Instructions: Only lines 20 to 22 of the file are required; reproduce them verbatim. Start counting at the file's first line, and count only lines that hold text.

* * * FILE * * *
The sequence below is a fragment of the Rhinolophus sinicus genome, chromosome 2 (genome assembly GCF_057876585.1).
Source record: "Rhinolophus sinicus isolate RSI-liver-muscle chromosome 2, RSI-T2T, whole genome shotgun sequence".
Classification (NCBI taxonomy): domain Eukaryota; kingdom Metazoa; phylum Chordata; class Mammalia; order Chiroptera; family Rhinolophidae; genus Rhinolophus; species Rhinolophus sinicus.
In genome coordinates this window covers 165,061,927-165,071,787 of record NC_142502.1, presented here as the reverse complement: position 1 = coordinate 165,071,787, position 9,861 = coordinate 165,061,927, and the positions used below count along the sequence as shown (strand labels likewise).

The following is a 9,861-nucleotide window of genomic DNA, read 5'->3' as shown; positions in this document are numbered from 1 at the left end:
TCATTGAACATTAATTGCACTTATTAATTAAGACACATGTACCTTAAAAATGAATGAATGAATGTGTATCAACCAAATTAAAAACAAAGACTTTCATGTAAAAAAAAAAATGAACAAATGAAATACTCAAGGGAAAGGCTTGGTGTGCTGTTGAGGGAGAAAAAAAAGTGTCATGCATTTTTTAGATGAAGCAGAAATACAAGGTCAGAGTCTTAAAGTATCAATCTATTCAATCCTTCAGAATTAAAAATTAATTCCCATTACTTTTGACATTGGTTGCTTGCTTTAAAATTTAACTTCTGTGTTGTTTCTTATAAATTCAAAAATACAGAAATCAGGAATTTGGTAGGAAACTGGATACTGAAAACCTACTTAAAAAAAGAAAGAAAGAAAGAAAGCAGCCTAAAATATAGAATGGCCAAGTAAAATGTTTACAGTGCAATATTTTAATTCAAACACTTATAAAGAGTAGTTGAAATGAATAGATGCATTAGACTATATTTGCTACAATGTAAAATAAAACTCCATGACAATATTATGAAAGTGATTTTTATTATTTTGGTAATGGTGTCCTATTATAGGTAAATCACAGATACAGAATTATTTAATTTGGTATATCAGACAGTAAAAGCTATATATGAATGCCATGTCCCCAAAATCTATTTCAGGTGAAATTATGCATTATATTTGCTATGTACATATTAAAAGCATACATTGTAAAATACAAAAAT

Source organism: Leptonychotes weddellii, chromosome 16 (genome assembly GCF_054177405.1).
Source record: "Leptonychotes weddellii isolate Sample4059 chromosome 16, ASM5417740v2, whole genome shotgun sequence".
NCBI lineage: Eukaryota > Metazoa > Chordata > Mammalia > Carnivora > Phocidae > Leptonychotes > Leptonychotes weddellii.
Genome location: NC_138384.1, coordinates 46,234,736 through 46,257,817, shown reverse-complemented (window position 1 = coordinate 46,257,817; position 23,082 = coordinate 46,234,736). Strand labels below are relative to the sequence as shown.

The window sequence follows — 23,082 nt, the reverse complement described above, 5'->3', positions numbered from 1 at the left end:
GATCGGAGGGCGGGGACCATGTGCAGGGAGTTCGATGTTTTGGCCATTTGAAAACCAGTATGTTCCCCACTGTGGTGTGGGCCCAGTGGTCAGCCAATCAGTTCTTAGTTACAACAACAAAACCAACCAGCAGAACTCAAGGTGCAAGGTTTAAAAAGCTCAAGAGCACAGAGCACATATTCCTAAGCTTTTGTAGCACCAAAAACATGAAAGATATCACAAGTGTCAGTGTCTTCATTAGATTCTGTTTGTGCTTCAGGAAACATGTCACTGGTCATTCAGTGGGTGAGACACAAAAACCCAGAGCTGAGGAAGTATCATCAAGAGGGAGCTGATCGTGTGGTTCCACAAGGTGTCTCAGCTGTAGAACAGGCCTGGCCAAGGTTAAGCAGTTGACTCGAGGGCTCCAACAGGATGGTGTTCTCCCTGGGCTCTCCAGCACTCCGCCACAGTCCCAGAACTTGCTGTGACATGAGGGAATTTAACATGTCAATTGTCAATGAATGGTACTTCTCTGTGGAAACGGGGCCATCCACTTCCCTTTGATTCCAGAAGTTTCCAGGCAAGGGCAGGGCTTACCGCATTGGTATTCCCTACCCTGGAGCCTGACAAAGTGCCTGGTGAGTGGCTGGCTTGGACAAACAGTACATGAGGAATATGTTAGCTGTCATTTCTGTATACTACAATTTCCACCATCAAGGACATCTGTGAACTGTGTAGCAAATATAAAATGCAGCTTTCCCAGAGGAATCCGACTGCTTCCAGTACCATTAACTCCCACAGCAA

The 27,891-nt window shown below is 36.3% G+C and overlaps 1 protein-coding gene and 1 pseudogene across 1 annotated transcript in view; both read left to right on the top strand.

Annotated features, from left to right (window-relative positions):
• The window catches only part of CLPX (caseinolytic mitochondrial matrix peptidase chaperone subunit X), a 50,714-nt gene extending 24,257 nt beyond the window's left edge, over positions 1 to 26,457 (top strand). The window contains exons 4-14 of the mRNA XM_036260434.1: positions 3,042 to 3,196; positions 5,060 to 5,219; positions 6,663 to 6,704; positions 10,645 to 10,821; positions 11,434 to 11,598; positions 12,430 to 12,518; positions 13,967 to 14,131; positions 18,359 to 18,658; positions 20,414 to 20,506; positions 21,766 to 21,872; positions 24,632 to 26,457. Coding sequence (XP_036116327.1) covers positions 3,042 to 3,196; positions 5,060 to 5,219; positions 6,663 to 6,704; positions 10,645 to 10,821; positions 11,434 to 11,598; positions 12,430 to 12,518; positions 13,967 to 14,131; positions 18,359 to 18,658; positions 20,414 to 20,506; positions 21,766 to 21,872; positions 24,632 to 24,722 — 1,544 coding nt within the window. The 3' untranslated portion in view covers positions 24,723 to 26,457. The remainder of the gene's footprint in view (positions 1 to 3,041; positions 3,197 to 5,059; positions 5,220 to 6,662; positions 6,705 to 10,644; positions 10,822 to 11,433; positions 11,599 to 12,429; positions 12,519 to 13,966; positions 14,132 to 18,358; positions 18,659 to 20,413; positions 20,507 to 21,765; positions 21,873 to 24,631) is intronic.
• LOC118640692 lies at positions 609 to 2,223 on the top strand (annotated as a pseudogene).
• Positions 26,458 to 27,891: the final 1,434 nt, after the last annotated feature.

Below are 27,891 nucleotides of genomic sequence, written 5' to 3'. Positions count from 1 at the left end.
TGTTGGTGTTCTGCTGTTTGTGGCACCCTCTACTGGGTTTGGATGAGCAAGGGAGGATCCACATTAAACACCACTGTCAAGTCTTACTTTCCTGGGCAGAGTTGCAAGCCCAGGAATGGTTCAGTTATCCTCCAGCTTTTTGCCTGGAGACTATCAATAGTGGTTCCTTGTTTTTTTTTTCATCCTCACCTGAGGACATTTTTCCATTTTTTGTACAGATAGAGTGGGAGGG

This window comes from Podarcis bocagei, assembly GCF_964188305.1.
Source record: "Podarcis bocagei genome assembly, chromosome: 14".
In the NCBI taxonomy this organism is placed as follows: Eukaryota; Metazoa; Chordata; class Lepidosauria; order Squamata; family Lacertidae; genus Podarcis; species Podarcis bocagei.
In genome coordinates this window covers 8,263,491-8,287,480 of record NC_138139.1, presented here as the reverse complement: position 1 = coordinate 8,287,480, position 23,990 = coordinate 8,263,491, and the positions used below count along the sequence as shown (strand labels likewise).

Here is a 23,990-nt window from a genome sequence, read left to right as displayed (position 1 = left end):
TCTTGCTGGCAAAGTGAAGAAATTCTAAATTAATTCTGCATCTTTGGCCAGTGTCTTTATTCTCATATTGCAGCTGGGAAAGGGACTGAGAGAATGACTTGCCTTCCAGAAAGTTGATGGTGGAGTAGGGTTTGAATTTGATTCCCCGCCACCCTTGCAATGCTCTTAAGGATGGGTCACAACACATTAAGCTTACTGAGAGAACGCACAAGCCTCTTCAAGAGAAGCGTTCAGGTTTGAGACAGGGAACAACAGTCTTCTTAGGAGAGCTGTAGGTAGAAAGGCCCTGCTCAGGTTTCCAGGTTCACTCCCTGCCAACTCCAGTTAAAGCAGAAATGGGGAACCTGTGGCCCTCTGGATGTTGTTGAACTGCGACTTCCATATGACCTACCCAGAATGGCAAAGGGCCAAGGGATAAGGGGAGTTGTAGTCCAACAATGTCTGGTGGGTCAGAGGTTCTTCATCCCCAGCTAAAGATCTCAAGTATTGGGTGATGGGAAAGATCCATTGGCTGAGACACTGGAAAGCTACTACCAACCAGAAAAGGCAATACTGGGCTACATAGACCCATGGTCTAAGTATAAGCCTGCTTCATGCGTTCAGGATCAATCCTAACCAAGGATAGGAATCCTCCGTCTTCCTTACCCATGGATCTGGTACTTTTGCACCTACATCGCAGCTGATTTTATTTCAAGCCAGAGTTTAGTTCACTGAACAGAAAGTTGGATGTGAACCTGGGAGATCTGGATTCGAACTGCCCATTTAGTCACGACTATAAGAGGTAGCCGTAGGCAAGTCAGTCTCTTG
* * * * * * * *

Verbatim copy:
This window comes from Podarcis bocagei, assembly GCF_964188305.1.
Source record: "Podarcis bocagei genome assembly, chromosome: 14".
In the NCBI taxonomy this organism is placed as follows: Eukaryota; Metazoa; Chordata; class Lepidosauria; order Squamata; family Lacertidae; genus Podarcis; species Podarcis bocagei.